Cells were lysed by incubating at 4°C for 15 minutes in lysis buffer (50 mM Tris.Cl pH 7.5, 400 mM NaCl, 1 mM EDTA, 1 mM EGTA, 0.1% NP-40, 1 mM PMSF, and protease inhibitor cocktail). After sonication in water bath (10 s ON; 50 s OFF) for 4 minutes, the lysate was clarified by centrifuging at 13,000 rpm for 10 minutes at 4°C. The supernatant, after pre-clearing with protein-A beads, was incubated with polyclonal antibodies against SMARCAL1 overnight at 4°C, and the ATPase activity of the immunoprecipitated SMARCAL1 was estimated using NADH oxidation assay. In these experiments 5 μM ADAADiN, and 5 μM ADAADiG418 was used and % ATPase activity was estimated with respect to the ATPase activity in untransfected cells in the absence of ADAADi.
Neuro2Acells were purchased from Cell repository, NCCS, Pune, India and the C2C12 mouse myoblast cell line (ATCC) and its derivatives were a gift from Dr. Cun-Yu Wang (University of Michigan) . Neuro2Acells were maintained in DMEM containing 10% fetal bovine serum (FBS), and 1% penicillin-streptomycin-amphotericin cocktail. The C2C12 mouse myoblast cell line were maintained in DMEM with 4 mM L-glutamine adjusted to contain 1.5 g/L sodium bicarbonate and 4.5 g/L glucose, and 10% FBS.
Creating stable Neuro2A transfectants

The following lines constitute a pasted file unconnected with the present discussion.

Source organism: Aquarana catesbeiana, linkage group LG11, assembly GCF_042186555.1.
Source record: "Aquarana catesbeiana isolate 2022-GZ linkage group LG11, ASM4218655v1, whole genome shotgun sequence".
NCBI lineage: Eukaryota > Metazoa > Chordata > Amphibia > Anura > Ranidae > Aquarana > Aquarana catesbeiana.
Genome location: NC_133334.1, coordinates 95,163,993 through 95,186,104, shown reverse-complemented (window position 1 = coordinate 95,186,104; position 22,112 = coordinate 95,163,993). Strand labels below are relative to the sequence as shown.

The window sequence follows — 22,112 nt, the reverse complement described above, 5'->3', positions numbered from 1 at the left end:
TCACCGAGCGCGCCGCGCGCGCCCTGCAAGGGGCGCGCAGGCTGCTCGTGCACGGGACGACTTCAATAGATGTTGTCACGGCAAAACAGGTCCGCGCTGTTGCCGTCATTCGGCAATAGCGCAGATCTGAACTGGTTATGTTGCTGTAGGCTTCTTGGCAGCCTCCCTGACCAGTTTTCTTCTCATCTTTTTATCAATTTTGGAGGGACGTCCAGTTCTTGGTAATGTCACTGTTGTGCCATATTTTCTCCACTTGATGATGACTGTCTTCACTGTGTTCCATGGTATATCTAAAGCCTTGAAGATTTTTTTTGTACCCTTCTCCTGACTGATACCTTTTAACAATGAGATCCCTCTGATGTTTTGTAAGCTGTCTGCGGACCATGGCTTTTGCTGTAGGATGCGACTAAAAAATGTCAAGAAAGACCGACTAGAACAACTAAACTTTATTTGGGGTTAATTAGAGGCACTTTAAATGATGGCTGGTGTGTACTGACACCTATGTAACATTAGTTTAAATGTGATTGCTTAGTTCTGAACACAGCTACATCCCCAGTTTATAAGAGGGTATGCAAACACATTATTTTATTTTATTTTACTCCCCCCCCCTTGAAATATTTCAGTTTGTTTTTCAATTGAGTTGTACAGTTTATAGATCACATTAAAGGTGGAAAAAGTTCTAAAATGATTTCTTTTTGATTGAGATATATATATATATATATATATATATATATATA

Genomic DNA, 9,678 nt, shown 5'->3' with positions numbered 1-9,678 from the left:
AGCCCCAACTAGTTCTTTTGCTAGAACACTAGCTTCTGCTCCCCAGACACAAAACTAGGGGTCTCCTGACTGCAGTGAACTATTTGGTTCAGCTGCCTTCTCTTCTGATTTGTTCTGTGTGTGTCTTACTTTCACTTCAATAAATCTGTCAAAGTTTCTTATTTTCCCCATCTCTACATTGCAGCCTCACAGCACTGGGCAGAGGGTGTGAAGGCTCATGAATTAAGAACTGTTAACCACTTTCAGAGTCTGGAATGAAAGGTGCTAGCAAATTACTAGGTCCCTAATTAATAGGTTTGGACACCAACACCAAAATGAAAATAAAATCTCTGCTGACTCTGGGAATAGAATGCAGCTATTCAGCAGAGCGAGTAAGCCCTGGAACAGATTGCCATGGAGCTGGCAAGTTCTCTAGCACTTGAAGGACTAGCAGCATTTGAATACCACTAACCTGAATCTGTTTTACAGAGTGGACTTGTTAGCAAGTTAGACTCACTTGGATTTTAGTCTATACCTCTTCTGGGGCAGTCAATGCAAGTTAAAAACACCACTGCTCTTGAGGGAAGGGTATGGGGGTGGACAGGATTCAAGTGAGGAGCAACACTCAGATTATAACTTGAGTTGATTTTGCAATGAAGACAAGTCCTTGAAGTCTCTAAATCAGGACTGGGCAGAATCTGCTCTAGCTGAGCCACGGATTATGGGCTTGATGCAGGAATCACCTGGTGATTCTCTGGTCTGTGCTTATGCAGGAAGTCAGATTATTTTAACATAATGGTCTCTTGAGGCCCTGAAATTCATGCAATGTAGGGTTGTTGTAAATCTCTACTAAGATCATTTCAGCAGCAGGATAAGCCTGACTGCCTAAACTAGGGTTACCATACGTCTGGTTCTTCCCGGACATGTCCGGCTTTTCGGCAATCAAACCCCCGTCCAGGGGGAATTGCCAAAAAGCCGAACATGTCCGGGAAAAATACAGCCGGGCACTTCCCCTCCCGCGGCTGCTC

pcDNA 3.1 myc/his (-) vector as well as SG2NA constructs were linearized with ScaI, gel purified and transfected into Neuro2A cells using lipofectamine 2000 as per manufacturer's protocol (Life Technologies). 72 hours post-transfection the cells were trypsinized and transferred to 100 mm dish. The stable transfectants were selected in the presence of 400 μg/ml G418. Clones formed after 3 weeks were transferred to new plates and counted as passage 1. Cells were maintained in the presence of 100 μg/ml G418 unless otherwise stated.
Cell viability assays
5000 cells were seeded in a total volume of 200 μl in a 96-well plate. The transfected cells were grown for 24 hours as explained in Figure S6. After 24 hours, the media was aspirated and fresh media containing pen-strep along with increasing concentration of either parent aminoglycoside or ADAADi was added. The fraction of cells surviving after 60 hours treatment with the parent aminoglycoside or ADAADi was estimated using MTT assay (Sigma-Aldrich).
RNA was extracted using Tri reagent (Sigma-Aldrich). cDNA was generated using 3 μg of total RNA and semi-quantitative PCR reactions were performed using the Taq DNA polymerase and gene-specific primers for 20 cycles. Real-time PCR was done in 20 μl volume using 1X SYBR Green Master Mix (Applied Biosystems), 10 pmole of gene specific primers and 1 μl of cDNA to amplify transcripts. Reaction was performed in an Applied Biosystems 7500 Real- Time PCR System (50°C, 2 min; 95°C, 10 min, 1 cycle; 95°C, 15 s; 60°C 1 min, 40 cycles). β-actin or GAPDH was used as an internal control for normalization. The primers used for real-time PCR is provided in Table S1.
Preparation of cell lysate for western blot